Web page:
The House Girl is the rare novel that seamlessly toggles between centuries and characters and remains consistently gripping throughout. It would appear that thoroughly modern Lina—self-sufficient, unattached—is everything the women in her research are not. But Lina feels a kinship when she reads a letter from a Virginia woman whose family helped slaves escape and run north, a woman who has realized she only wants a simple life full of love and kindness.

“Lina closed the biography. For a moment, Dorothea was present with her in the office, layered in skirts and petticoats, with her convictions and resolve, talking to Lina. Is it too much to wish for such a life? Is it too little? Lina laughed with tears in her eyes because the words written 150 years ago by a young woman she would never meet seemed truer than anything she’d read in her textbooks, anything she’d been told by her law professors. . . .”

Conklin’s debut novel is a quiet book; she never sends Lina breathlessly chasing down leads, and Josephine suffers her heartbreak not with The Color Purple-esque monologues but with unending dignity. But it is that very quietness that makes The House Girl so powerful.

Copyright 2012 BookPage Reviews.

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BookPage Reviews 2013 August
Your guide to noteworthy debuts of 2013

Is there anything more nerve-racking than publishing a first novel? For authors and publishers alike, it’s a nail-biting moment of sink or swim. Here are 10 debuts from the year (so far!) that signal the start of promising careers.

THE HOUSE GIRL
By Tara Conklin
For fans of: Tracy Chevalier, Kathryn Stockett, Geraldine Brooks
First line: “Mister hit Josephine with the palm of his hand across her left cheek and it was then she knew she would run.”
About the book: The stories of a runaway slave and a modern-day lawyer intersect in a quiet, emotional and thought-provoking tale.
About the author: Conklin worked as a corporate lawyer before moving to Seattle with her husband and children to write this novel.
Read more: Interview from our February issue.

GHOSTMAN
By Roger Hobbs
For fans of: Michael Connelly, Robert Crais, Dan Brown
First line: “Hector Moreno and Jerome Ribbons sat in the car on the ground level of the Atlantic Regency Hotel Casino parking garage, sucking up crystal meth with a rolled-up five spot, a lighter and a crinkled length of tin foil.”
About the book: This thrilling heist novel is full of nonstop action and includes incredible detail on everything from casino operations to armored cars—as well as an unforgettable, amoral antihero.
About the author: Just 24 years old, Hobbs finished the novel while still attending Reed College in Portland.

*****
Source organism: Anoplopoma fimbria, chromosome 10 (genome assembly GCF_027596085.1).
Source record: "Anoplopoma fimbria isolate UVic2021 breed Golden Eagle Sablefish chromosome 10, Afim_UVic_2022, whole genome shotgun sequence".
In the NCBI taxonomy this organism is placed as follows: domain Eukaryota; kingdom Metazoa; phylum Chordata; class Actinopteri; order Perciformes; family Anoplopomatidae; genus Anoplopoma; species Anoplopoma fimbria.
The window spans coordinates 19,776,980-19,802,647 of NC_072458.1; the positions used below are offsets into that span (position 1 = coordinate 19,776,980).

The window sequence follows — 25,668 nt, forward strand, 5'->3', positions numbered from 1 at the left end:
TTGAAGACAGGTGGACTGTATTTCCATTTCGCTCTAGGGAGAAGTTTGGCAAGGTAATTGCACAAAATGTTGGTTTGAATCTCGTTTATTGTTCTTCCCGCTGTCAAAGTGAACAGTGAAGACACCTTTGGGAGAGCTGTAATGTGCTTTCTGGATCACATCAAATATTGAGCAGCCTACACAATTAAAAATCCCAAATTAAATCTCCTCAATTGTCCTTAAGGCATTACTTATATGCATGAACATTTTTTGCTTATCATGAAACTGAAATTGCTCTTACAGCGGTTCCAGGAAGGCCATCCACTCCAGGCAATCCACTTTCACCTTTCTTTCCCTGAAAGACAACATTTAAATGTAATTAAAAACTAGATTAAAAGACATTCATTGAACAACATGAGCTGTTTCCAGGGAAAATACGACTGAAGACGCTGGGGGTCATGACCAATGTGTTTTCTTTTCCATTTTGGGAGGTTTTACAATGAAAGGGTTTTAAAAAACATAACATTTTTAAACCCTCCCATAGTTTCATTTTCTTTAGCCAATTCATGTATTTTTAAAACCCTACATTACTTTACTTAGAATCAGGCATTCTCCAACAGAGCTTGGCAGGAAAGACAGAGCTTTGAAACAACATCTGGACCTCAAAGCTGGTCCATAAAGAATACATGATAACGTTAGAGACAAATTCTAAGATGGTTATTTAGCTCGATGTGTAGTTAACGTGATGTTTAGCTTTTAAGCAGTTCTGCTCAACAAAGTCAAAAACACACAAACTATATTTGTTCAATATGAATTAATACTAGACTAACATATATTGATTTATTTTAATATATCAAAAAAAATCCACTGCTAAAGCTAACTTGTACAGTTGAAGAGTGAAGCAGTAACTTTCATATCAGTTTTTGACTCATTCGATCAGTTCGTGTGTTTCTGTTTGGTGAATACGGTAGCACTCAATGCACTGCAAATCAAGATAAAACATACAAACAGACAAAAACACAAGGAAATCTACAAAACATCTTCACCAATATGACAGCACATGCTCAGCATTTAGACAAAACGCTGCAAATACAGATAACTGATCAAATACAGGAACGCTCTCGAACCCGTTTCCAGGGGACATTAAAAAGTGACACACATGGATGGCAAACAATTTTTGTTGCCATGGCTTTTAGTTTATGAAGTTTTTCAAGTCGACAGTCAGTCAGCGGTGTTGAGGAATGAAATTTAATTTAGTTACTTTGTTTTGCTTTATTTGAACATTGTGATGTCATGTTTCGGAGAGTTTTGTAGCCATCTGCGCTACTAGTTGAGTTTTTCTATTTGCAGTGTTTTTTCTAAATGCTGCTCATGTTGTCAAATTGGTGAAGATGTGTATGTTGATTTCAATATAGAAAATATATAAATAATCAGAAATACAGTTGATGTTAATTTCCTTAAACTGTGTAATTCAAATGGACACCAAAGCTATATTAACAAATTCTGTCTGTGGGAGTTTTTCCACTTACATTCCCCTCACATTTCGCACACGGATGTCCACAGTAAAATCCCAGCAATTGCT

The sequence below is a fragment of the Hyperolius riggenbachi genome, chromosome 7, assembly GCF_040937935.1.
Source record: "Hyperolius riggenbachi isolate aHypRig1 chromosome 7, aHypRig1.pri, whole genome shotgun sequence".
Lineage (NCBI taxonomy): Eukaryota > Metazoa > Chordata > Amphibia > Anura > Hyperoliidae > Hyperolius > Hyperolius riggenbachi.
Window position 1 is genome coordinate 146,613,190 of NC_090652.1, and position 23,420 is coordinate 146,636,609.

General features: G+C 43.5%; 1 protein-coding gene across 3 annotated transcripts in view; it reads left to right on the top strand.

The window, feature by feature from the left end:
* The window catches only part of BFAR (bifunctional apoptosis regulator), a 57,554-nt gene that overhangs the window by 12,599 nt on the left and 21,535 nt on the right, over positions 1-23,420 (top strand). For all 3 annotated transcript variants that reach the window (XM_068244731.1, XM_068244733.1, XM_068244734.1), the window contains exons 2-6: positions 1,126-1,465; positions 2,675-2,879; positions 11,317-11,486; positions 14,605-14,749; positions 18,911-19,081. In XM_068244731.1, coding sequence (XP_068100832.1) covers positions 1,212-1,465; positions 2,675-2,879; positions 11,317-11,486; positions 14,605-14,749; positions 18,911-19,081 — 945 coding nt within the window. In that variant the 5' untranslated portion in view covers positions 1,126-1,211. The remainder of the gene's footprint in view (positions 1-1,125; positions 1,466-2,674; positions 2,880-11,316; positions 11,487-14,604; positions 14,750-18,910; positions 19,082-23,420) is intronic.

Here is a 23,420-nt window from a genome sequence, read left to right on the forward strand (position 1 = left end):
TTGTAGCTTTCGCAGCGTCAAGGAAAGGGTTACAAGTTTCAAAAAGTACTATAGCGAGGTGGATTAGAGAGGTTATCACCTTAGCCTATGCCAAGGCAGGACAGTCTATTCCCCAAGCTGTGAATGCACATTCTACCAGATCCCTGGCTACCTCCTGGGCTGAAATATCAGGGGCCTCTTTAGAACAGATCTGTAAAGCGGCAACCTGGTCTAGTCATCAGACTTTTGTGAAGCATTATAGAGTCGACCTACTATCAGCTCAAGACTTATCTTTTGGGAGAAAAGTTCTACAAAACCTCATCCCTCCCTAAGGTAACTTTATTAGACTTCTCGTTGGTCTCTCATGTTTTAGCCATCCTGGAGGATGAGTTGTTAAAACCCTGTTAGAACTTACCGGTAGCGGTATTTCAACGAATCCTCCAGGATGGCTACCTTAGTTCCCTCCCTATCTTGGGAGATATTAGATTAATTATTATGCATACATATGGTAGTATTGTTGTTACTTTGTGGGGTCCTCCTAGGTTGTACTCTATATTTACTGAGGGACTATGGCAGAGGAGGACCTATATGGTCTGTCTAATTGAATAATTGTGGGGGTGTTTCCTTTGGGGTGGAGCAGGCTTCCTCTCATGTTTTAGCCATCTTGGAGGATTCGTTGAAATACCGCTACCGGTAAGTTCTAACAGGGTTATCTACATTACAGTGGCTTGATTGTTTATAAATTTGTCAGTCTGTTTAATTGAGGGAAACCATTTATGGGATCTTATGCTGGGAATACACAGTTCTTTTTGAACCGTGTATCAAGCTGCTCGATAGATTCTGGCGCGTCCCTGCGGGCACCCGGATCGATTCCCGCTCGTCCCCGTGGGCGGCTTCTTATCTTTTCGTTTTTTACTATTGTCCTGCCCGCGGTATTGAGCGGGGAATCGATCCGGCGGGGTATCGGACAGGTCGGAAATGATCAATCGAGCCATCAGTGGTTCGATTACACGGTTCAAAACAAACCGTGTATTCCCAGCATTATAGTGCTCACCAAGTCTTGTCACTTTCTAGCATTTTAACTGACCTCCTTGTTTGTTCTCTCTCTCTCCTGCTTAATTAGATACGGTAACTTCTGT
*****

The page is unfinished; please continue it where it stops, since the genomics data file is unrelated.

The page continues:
Read more: Interview from our February issue.

THE SUPREMES AT EARL'S ALL-YOU-CAN-EAT
By Edward Kelsey Moore
For fans of: Maeve Binchy, Terry McMillan, Fannie Flagg
First line: “I woke up hot that morning. Came out of a sound sleep with my face tingling and my nightgown stuck to my body.”
About the book: The 40-year friendship of three women from the small town of Plainview, Indiana, is celebrated in a big-hearted story that’s full of laughs—and inspired by the “smart, and interesting, and not foolish” women in Moore’s own life.
About the author: Moore was an accomplished cellist and college professor when he decided to try writing at the age of 40 (he’s now 52).
Read more: Interview from our March issue.

A CONSTELLATION OF VITAL PHENOMENA
By Anthony Marra
For fans of: Téa Obreht, Adam Johnson, Jonathan Safran Foer
First line: “On the morning after the Feds burned down her house and took her father, Havaa woke from dreams of sea anemones.”
About the book: Set against the backdrop of the Chechen Wars, an exhausted doctor fights to protect a young girl whose father has been taken away by Russian soldiers for a crime he didn’t commit.
About the author: Currently a Stegner Fellow at Stanford University, Marra holds an M.F.A. from the Iowa Writer’s Workshop and has lived in Eastern Europe.
Read more: Review from our May issue.

THE GOLEM AND THE JINNI
By Helene Wecker
For fans of: Susanna Clarke, Deborah Harkness, Michael Chabon
First line: “The Golem’s life began in the hold of a steamship.”
About the book: A golem, a jinni and the evil wizard that links them star in Wecker’s imaginative blend of Jewish and Arabic folklore. The supernatural characters are grounded by the novel’s detailed, vibrant setting in 1899 New York City, where immigrants and wealthy citizens mingle on teeming streets.
About the author: Wecker spent seven years working in the corporate sector before attending Columbia University’s writing program.
Read more: Interview from our May issue.

THE OTHER TYPIST
By Suzanne Rindell
For fans of: Amor Towles, Zoë Heller, M.L. Stedman
First line: “They said the typewriter would unsex us.”